Aretha Franklin peaks to No.1 in 1967 with her feminist driven version of “Respect”

The song was originally recorded by Otis Redding in 1965

Aretha Franklin peaks to No.1 in 1967 with her feminist driven version of “Respect”

Written and originally released by Otis Redding in 1965, “Respect” met it’s most popular version through Aretha Franklin in 1967. Both versions of the songs are different, while the original Redding’s version is a plea from a desperate man, who will give his woman anything she wants. Franklin’s version is a declaration from a strong, confident woman, who knows that she has everything her man wants. She never does him wrong, and demands his “respect”. Franklin’s version adds the “R-E-S-P-E-C-T” chorus and the backup singers’ refrain of “Sock it to me, sock it to me, sock it to me…” “Respect” became one of Aretha Franklin’s signature songs and a landmark for the 1960’s feminist movement, also, is often considered as one of the best songs of the R&B era, earning Aretha two Grammy Awards in 1968 for “Best Rhythm & Blues Recording” and “Best Rhythm & Blues Solo Vocal Performance, Female”. It was released as a single on April 29, 1967, and on June 3 it peaked to No.1 on the Hot 100 chart. It was also released on her 1967 album “I Never Loved a Man the Way I Love You”.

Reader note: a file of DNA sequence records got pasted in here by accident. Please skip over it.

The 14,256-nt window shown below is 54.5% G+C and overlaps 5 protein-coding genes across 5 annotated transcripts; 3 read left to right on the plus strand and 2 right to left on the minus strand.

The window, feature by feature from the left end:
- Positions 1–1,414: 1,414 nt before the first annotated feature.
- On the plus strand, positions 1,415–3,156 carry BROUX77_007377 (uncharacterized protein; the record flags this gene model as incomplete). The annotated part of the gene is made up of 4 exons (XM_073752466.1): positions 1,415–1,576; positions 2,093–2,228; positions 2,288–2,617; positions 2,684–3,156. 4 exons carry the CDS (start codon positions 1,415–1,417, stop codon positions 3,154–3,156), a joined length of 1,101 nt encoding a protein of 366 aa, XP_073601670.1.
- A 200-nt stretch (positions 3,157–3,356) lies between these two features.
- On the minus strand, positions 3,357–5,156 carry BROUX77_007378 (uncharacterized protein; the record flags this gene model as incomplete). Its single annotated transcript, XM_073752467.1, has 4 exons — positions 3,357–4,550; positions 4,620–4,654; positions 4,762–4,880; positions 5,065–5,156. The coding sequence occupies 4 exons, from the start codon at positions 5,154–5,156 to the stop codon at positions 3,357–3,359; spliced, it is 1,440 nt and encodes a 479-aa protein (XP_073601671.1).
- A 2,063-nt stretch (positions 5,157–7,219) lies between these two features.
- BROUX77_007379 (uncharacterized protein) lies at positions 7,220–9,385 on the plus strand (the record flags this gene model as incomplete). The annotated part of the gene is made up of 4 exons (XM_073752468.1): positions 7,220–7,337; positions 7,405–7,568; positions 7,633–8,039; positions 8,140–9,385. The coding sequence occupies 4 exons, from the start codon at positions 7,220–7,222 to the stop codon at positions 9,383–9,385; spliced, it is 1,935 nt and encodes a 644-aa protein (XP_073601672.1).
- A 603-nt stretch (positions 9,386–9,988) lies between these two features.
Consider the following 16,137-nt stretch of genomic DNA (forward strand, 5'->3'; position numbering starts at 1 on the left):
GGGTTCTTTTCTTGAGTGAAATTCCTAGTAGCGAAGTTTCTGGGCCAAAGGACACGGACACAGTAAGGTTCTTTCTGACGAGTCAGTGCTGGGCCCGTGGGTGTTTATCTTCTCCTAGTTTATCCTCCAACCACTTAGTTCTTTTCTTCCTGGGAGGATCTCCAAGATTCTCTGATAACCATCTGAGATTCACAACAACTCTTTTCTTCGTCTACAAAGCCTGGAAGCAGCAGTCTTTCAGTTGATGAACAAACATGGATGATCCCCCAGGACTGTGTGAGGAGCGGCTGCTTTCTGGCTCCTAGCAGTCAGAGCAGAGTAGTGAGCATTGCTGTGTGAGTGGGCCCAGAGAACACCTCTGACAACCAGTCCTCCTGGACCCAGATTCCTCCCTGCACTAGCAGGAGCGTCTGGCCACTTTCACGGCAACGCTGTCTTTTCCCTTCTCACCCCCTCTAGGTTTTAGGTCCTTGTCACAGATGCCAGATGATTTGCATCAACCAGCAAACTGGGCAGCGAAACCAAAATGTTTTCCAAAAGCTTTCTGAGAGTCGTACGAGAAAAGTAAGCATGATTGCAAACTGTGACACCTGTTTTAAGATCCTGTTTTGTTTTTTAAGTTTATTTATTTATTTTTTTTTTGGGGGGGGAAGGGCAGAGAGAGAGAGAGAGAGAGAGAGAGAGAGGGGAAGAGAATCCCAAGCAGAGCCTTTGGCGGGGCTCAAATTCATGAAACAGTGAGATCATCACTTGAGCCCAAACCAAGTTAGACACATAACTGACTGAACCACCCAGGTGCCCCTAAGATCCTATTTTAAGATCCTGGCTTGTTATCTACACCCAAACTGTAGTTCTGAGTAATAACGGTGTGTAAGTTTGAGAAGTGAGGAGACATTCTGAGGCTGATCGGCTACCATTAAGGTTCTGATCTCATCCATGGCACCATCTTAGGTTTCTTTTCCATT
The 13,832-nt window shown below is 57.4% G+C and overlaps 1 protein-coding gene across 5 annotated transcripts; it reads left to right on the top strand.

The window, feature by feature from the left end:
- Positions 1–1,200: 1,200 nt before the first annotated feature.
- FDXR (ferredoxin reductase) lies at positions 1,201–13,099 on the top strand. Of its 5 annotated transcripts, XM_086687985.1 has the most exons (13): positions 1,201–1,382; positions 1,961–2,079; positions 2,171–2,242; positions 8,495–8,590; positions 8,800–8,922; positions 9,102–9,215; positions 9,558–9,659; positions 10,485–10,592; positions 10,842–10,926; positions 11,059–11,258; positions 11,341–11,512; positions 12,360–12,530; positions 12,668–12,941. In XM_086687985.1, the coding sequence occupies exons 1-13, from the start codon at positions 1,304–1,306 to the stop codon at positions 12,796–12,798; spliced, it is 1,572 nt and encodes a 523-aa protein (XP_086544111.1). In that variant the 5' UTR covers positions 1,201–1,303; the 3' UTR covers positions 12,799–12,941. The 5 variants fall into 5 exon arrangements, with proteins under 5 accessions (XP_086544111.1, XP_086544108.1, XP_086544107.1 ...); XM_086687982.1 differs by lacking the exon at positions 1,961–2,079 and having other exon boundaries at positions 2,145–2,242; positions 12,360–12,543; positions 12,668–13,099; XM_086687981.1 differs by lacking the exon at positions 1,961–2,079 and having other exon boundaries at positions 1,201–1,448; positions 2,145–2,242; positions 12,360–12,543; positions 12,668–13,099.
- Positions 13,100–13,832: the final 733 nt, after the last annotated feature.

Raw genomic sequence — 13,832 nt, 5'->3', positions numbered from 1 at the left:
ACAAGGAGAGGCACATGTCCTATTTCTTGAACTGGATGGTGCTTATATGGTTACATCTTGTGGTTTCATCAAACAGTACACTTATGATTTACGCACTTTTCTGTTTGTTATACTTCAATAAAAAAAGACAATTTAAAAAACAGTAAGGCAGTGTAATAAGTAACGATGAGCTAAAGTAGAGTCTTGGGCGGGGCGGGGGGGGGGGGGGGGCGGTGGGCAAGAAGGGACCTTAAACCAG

Watch the 1967 promotional film for “Respect” by Aretha Franklin



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